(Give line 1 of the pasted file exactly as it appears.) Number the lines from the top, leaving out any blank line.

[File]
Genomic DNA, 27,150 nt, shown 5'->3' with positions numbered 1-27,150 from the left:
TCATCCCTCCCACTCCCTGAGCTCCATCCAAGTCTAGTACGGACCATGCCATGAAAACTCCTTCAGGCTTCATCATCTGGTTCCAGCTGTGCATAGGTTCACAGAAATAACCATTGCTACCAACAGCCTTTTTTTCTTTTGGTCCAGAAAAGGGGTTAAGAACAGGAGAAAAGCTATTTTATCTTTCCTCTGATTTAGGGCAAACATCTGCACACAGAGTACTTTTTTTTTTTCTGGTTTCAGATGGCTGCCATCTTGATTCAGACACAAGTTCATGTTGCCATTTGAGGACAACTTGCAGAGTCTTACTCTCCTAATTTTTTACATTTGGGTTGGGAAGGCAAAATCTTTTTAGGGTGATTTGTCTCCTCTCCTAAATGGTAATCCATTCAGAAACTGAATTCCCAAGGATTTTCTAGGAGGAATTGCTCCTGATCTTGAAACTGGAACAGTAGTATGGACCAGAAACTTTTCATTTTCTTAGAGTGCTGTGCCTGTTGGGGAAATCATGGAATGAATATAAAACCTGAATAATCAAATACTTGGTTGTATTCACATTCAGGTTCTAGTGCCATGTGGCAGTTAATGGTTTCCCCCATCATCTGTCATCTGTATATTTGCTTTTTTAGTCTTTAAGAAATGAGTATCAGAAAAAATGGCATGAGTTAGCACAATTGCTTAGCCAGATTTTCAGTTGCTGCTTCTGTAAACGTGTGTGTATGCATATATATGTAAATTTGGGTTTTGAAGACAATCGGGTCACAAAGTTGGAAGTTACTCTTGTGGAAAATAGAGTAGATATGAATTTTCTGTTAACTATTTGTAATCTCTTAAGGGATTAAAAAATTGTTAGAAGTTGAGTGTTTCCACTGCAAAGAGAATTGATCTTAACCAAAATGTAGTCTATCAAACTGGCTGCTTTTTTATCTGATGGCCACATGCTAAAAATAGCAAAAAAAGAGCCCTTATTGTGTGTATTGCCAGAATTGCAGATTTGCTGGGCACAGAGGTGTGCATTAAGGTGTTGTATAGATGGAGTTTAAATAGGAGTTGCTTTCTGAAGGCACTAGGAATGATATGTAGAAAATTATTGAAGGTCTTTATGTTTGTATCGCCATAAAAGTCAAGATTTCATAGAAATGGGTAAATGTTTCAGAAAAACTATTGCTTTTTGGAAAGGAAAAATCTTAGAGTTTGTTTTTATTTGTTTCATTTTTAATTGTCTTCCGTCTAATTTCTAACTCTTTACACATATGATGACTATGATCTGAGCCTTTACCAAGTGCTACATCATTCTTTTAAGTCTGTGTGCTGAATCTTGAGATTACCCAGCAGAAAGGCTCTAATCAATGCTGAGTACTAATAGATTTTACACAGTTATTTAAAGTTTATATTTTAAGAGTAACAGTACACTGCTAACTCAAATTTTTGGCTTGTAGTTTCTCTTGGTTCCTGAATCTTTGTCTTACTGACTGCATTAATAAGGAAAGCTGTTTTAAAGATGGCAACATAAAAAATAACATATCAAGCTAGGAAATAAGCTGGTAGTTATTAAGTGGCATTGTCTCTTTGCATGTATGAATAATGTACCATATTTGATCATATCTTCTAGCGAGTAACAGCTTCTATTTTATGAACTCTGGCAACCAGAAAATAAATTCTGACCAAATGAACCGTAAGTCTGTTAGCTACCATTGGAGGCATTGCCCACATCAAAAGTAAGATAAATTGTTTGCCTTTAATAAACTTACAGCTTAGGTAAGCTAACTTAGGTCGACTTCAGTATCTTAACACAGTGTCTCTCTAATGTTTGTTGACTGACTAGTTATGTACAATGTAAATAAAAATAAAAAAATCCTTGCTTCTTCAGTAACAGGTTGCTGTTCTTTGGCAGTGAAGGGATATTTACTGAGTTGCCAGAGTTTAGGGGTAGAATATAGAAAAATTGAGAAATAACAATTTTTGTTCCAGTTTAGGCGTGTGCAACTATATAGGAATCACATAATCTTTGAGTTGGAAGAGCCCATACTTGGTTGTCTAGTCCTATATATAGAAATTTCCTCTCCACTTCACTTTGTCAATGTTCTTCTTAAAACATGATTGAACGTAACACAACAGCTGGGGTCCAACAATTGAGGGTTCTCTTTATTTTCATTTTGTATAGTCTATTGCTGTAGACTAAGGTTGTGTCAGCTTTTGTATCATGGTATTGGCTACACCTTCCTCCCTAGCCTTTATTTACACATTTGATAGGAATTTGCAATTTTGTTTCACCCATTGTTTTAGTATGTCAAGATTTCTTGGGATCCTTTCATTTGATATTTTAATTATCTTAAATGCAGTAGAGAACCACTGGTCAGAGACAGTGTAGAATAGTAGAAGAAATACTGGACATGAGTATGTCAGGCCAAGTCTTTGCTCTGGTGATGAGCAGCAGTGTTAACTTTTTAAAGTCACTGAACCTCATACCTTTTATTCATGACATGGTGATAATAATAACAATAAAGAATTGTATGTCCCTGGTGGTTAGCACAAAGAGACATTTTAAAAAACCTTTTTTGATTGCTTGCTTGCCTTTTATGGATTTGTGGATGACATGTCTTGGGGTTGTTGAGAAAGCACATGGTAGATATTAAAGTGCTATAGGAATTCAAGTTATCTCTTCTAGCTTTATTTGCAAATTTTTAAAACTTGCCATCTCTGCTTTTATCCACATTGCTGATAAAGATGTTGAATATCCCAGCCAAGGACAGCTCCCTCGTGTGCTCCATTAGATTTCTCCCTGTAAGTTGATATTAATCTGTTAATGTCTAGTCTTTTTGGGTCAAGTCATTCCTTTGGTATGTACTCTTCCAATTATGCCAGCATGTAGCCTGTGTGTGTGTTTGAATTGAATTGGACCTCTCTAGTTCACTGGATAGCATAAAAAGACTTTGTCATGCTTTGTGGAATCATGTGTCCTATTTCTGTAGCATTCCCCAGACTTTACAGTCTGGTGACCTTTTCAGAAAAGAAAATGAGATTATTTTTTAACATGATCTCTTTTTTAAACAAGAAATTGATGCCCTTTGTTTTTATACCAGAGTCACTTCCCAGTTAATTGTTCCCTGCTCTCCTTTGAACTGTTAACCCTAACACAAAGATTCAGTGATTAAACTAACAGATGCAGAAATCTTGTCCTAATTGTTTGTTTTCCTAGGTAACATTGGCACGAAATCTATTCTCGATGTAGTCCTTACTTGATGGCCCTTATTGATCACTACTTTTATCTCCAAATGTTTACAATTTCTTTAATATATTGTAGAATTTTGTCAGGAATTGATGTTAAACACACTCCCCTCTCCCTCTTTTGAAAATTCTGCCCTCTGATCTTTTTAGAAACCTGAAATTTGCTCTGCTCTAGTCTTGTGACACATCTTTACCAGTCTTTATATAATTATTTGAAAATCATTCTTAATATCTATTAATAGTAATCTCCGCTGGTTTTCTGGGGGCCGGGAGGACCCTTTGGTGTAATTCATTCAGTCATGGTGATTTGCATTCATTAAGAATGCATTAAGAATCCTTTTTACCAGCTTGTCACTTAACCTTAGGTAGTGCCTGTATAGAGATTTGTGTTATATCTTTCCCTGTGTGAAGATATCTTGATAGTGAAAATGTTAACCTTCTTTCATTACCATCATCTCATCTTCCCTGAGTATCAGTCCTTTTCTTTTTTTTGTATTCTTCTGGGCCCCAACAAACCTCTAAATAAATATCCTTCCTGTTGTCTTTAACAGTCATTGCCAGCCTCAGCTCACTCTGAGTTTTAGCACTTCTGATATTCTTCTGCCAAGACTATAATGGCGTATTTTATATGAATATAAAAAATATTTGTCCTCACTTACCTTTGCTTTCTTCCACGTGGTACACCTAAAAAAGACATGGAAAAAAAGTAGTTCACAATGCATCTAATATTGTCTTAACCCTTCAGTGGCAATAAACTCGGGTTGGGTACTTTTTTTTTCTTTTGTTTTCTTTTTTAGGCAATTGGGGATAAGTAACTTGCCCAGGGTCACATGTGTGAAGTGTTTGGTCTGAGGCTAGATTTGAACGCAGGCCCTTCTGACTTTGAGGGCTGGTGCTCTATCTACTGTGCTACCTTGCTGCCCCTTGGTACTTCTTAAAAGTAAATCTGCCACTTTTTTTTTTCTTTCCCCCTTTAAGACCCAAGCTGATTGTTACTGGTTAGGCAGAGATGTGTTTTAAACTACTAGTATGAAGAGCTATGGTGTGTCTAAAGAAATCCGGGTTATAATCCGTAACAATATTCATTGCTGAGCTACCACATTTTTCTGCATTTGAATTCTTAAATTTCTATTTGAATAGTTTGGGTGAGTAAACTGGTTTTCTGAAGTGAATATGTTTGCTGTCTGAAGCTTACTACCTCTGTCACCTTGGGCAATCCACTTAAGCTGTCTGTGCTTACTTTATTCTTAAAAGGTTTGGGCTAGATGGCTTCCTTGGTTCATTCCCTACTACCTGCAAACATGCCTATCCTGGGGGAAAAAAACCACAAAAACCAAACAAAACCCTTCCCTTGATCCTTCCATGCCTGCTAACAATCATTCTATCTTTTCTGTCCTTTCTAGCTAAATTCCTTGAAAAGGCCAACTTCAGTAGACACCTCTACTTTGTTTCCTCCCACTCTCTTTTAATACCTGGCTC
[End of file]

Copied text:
Genomic DNA, 27,150 nt, shown 5'->3' with positions numbered 1-27,150 from the left: